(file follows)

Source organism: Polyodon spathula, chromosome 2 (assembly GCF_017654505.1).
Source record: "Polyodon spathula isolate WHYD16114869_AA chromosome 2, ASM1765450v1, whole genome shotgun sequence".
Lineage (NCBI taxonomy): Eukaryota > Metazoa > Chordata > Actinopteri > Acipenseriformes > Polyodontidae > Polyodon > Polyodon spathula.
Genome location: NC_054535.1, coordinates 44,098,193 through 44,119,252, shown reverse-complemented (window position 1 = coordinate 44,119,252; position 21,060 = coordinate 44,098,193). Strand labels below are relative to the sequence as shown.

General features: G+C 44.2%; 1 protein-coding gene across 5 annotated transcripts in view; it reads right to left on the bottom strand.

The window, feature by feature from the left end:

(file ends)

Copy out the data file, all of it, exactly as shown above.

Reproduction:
Source organism: Polyodon spathula, chromosome 2 (assembly GCF_017654505.1).
Source record: "Polyodon spathula isolate WHYD16114869_AA chromosome 2, ASM1765450v1, whole genome shotgun sequence".
Lineage (NCBI taxonomy): Eukaryota > Metazoa > Chordata > Actinopteri > Acipenseriformes > Polyodontidae > Polyodon > Polyodon spathula.
Genome location: NC_054535.1, coordinates 44,098,193 through 44,119,252, shown reverse-complemented (window position 1 = coordinate 44,119,252; position 21,060 = coordinate 44,098,193). Strand labels below are relative to the sequence as shown.

General features: G+C 44.2%; 1 protein-coding gene across 5 annotated transcripts in view; it reads right to left on the bottom strand.

The window, feature by feature from the left end: